For three weeks now, the district’s information systems and education technology department has been “imaging” the computers in the gymnasium at West High. Pecot explained that imaging is the process of reformatting the computers and then uploading all the software needed for a student computer. They all get the Microsoft 365 collection of programs, including Microsoft Teams for online classes. They’re also connected to the district’s network, including the district’s internet filtering and security systems.
“Our technology department, in a two-, three-week period, has done a job that normally takes six, seven months to do, as far as imaging those devices, being able to mass produce it in the gym,” Pecot said.
Tom Quiambao, Tracy Unified’s information systems and education technology director, said he expects to have all the district’s computers ready for students by the end of the week.
“Once I get the delivery from Hewlett-Packard, we’ll start this process again,” Quiambao said.
Stocking said the district made high schools the priority for computers because those students are working for class credits.
“We wanted to make sure we kept them on that track,” she said.
The district is also urging students and families that have computers at home to use the equipment they have, leaving the school equipment for those students who need it most. Stocking said she expects there will be some computers left over once the high school students have all they need. From there, they will be distributed to eighth graders, then seventh graders and then to lower grades until they are all handed out.
The delay in the new computers is just the latest wrinkle in the school district’s effort to switch to online, remote instruction in the COVID-19 era, where the only constant is change, with little time to adapt to new circumstances.
“As you can imagine, this state is something we are very disheartened about,” Stocking said. “We really wanted to do everything we could to put computers within the hands of our students.”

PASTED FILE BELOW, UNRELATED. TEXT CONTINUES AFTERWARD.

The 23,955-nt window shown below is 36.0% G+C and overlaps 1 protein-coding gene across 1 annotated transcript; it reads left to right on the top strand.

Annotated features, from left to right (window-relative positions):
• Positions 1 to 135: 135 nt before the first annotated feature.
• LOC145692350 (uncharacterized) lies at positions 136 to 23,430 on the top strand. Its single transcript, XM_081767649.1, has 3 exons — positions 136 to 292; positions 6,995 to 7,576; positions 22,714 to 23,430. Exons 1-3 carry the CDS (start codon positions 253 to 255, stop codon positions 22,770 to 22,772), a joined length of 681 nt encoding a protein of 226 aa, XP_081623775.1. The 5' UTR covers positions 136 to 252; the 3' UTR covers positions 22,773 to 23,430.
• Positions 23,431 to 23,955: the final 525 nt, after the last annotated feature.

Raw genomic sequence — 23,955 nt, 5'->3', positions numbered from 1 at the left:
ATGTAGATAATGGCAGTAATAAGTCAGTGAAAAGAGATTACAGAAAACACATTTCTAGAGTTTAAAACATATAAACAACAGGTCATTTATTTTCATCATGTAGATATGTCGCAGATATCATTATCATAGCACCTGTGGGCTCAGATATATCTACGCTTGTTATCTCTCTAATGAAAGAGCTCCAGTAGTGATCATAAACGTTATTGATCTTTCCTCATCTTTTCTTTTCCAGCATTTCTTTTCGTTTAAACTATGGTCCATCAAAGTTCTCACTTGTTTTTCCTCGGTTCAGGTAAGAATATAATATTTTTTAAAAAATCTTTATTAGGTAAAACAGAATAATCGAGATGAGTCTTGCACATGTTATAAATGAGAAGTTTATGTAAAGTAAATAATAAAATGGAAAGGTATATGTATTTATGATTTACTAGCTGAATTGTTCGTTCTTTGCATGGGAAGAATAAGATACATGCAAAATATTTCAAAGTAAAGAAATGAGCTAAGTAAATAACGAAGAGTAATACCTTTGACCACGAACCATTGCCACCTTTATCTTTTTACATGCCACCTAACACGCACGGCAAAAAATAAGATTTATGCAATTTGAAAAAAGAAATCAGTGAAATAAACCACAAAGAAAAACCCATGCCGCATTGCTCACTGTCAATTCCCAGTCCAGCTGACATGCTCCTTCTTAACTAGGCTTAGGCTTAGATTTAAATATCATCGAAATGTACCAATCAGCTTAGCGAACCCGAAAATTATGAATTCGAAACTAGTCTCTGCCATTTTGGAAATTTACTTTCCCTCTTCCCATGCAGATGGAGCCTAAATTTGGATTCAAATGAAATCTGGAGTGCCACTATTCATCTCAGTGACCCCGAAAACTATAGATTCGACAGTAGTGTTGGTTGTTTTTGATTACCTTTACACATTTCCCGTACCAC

Once the new computers arrive in early October, all TUSD students will have access to online classrooms.
Stocking explained that teachers across the district have designed their classes around having at least two hours a day of “synchronous” instruction — meaning live, interactive online classes over the computer. “Asynchronous” instruction includes electronic media that is not necessarily live or interactive, or paper-based course material handed out by teachers, which students can work on independently.
“We will continue to focus on our distance-learning synchronous live instruction access for students, as well as the asynchronous learning activities,” Stocking said, adding that teachers will be able to record their live classroom activities and post them online as videos or instructional links. “So that even if a student does not have a laptop at home yet, a lot of households have a cellphone or a smart TV that can stream internet that then gives students access to … learning in that capacity.”
Stocking added that as soon as the new computers arrive, the rest of the students will have the technology for remote learning that the district wants to use moving forward, regardless of COVID-required distance learning models.
“If we can work through these next two months — which I know our teachers and our site administrators are working diligently to prepare and ensure they’re checking in with kids every day via email, phone calls and providing that live instruction and those recorded links — we will get to that point in October where we are looking forward to closing that digital divide.”